A reminder from the U.S. yield curve

The U.S. yield curve’s recent steepening offers a useful reminder for investors. Richard explains.

The U.S. yield curve’s recent steepening–after a period of persistent flattening–reminds us that the spread between two- and 10-year Treasury yields reflects much more than the state of the U.S. economy. Global interest rates and monetary policy also play a role in shaping the curve, with a recent tweak in Bank of Japan (BoJ) policy helping drive the mild steepening.

Government bond yield

The BoJ announced it would allow 10-year bonds to move in a wider range. Why would this affect the U.S. yield curve? Global investors often seek out the highest long-term yields. The U.S. was the most attractive destination among developed markets for some time, given its greater progress toward economic recovery and rate normalization. This spurred inflows to U.S. debt markets that helped contain the rise in long-term Treasury yields, as Fed rate increases pushed up the short end. The result: a closing gap between 10- and two-year yields, as the orange line in the chart above shows. The German curve, by contrast, remained relatively steep (green line). Now, as evident in the far right of the chart, we are seeing the U.S. yield curve steepen a bit amid speculation that rising yields in Japan could lure Japanese investors back home and prompt them to sell some of their holdings in long-term U.S. debt.

Strong growth, but rising uncertainty.

Rising long-term Treasury yields should help alleviate market concern of a U.S. yield curve inversion–a signal that often prompts fears of a recession. The curve’s persistent flattening has been led by increases in short-term interest rates amid rising market confidence that the Fed will carry on with policy normalization. Markets are now pricing a high probability of the Fed raising rates another quarter percentage point at its September meeting, and we see one additional 2018 increase likely to follow. This confidence has been fueled by strong U.S. economic momentum. Our BlackRock Growth GPS signals U.S. growth well above trend over the coming year and indicates consensus expectations of U.S. growth prospects may still be too cautious. Insatiable global appetite for both yield and perceived “safe” assets, along with high global savings, will continue to help hold down the long end of the U.S. curve, in our view.

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We see strong U.S. growth spilling over into the global economy. Our GPS points to steady and sustained global growth over the coming 12 months–even as economic uncertainties rise due to U.S. overheating risks and escalation of trade conflicts. Major central banks outside the U.S. are preparing to move toward normalization, albeit much more slowly than the Fed. We see global investors seeking out higher currency-hedged yields in these regions, potentially reducing their demand for U.S. Treasuries. Supply factors are driving up longer-term U.S. rates, too. A recent U.S. Treasury Department advisory report suggested shifting more issuance toward longer maturities as the Treasury seeks to fund the U.S. fiscal deficit.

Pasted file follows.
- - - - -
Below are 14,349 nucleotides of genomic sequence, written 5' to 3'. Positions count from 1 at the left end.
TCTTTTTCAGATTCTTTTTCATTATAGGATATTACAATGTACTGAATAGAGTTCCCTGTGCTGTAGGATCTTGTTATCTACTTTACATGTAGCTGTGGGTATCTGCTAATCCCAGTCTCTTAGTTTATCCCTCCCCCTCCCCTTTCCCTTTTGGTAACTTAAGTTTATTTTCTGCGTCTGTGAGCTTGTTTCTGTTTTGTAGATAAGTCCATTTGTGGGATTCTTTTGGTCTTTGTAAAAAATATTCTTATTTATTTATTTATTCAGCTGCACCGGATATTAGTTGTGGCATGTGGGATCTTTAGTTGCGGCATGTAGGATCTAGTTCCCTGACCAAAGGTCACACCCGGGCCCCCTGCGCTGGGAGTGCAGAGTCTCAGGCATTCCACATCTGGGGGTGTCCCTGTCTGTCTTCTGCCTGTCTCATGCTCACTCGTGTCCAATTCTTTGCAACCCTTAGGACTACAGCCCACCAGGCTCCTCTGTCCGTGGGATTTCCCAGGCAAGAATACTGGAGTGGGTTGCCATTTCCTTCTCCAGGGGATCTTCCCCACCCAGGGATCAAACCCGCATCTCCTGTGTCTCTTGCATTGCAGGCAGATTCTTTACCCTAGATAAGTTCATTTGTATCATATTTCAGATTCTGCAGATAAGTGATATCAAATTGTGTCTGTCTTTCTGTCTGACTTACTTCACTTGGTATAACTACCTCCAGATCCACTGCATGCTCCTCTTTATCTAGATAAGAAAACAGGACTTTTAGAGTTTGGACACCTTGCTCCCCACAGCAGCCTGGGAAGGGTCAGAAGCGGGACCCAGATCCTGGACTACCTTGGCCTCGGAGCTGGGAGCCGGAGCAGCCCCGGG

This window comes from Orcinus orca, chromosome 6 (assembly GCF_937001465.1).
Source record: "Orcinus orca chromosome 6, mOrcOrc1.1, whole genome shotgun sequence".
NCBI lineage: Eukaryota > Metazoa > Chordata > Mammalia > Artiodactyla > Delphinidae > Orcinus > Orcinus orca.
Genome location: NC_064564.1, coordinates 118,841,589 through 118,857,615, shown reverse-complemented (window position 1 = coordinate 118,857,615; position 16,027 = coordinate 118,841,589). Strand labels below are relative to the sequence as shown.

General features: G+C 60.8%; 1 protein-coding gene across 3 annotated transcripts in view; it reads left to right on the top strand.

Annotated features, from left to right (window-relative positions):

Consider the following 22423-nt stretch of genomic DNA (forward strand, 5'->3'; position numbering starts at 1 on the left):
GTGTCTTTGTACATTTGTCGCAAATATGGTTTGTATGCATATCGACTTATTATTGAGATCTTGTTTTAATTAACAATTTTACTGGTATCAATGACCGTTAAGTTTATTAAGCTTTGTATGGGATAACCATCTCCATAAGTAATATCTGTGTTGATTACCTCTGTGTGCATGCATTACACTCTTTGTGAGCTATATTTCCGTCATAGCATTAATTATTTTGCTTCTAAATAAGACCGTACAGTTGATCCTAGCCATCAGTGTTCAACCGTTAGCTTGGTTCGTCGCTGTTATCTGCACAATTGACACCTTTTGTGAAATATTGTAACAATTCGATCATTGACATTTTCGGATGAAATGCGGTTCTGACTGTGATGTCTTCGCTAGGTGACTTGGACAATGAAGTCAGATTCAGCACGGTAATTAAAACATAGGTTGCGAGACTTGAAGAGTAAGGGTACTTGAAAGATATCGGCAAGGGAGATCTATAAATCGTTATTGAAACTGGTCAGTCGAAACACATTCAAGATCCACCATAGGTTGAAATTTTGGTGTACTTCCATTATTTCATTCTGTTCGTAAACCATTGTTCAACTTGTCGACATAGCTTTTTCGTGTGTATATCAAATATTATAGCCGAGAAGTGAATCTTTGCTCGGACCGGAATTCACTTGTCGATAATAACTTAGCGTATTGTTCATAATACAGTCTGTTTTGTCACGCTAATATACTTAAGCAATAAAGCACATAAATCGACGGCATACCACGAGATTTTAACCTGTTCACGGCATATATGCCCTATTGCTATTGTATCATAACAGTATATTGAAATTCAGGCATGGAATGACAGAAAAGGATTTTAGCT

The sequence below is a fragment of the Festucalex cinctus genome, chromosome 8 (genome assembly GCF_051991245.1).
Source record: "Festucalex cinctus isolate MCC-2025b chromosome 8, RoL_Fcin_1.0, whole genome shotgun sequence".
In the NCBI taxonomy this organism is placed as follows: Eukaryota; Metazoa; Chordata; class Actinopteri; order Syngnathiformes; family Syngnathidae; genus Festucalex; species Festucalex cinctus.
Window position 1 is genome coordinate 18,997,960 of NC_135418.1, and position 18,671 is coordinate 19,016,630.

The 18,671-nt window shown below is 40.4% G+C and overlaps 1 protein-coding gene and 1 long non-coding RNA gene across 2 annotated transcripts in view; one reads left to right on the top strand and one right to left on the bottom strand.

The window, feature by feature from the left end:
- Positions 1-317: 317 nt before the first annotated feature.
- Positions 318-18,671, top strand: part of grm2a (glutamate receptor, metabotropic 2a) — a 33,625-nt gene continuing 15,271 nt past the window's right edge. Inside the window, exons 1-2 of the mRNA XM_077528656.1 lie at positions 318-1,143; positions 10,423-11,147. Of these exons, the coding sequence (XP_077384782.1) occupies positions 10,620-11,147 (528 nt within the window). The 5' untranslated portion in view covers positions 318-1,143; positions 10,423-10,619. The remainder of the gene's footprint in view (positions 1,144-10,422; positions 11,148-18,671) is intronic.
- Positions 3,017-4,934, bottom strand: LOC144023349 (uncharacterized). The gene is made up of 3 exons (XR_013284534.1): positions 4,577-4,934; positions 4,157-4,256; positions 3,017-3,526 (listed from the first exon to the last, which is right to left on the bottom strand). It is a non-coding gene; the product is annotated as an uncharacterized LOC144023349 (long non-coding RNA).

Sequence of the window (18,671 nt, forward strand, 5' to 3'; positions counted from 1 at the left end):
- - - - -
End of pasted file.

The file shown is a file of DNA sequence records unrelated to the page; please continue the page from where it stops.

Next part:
The bottom line.

The U.S. yield curve provides less information about recession risk than it has historically and is shaped by many factors. We see solid growth ahead, but rising macro uncertainty underscores the role of fixed income as ballast in portfolios. We prefer short-duration debt in this rising rate environment and favor an up-in-quality stance in credit as an offset to equity exposure.

Richard Turnill is BlackRock’s global chief investment strategist. He is a regular contributor to The Blog.

Investing involves risks, including possible loss of principal.

Fixed income risks include interest-rate and credit risk. Typically, when interest rates rise, there is a corresponding decline in bond values. Credit risk refers to the possibility that the bond issuer will not be able to make principal and interest payments. Non-investment-grade debt securities (high-yield/junk bonds) may be subject to greater market fluctuations, risk of default or loss of income and principal than higher-rated securities.

International investing involves special risks including, but not limited to currency fluctuations, illiquidity and volatility. These risks may be heightened for investments in emerging markets.

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